The greatest challenge facing CSOs in 2017 is how our adversaries have changed their tactics to hit us where we are the most vulnerable. Back during the first boom (1996-2001), cybercrime defense focused primarily on engineering solutions: firewalls, intrusion detection, network monitoring, and other technological defenses. That is because systems in those days were more fragile and exploitable than users were. Over the last twenty years, our defense equipment has grown so mature and so stable that cybercriminals have come to downplay old-fashioned technical exploits in favor of trying to compromise people. Why invest hundreds of hours crafting a wickedly-complex virus when you can steal a user's network credentials with a phishing message that costs a fraction of a cent to send and only an hour to craft? That is why we as CSOs have to work harder than ever at raising security awareness and changing user behavior.

What do you and your peers see as some of the emerging cyber security threats and trends?

The rise of cost-effective cloud services has significantly changed how companies of all sizes conduct security operations. The cloud providers have made it easier than ever before to spin up new capabilities and services as business needs change. Cloud offerings can be great tools for cost-effectively managing demand. Cloud offerings can also pose a security nightmare depending on how each unique provider approaches the problem of protecting their clients' data, accounts, and services. When all of your IT equipment is safely locked up in your own data center, you have considerably more control over your information and services. When your IT "equipment" is actually a partner's equipment that you are renting from across the public Internet, you have to sacrifice some control and situational awareness. Contracts, monitoring, and cloud-aware security tools become crucial tools for getting what you want out of your cloud providers without unduly losing control of your critical information.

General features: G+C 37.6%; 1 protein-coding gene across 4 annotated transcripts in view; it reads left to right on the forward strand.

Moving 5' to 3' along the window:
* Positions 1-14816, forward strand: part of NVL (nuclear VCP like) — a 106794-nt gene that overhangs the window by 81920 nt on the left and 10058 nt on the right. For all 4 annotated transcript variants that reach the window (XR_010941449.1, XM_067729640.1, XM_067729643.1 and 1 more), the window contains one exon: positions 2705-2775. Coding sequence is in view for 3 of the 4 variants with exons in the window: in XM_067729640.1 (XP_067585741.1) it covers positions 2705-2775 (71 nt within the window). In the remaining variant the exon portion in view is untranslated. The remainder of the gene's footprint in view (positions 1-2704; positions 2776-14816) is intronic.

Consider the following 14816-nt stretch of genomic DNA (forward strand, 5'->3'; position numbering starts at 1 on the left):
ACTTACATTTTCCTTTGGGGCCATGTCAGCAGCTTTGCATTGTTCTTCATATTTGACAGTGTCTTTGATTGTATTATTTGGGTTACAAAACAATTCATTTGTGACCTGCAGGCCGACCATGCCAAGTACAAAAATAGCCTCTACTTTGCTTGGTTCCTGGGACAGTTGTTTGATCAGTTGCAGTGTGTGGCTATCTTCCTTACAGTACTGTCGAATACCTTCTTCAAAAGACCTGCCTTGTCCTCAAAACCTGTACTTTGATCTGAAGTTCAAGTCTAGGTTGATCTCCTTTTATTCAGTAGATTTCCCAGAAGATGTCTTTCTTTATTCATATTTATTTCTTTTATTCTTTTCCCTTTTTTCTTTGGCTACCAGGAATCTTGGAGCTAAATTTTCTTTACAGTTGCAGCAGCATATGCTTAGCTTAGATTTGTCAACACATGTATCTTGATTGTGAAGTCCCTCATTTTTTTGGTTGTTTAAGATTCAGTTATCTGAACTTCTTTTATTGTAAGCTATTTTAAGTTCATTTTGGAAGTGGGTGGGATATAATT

What would you say is the biggest challenge and/or opportunity facing you and your team at OCC?

Realignment and reorganization are the next vital opportunities that we are tackling inside Security Services. We have more than tripled the number of people in Security over the last five years, and we also have seen tremendous turnover. Many of our leaders and experts - people like Erin Collins, Joe Rebone, and Dru Taylor - were recognized for their tremendous achievements and potential, and left Security Services for higher-level opportunities, both inside and outside of OCC. We are proud of our people and wish them all the best. We have also hired a number of new industry experts to deliver new services that we have offered before - specifically in the areas of security engineering, resiliency, and testing. That means that now is the right time to restructure and re-balance our team to ensure that we have the right expertise in the right structure to accomplish our most critical functions. We are getting the team together at the kick-off of Cyber Security Awareness Month to re-set the Security Department into its optimal state so that we enter Fiscal Year 2018 stronger than ever and continue to safeguard the integrity of the exchange-listed options markets.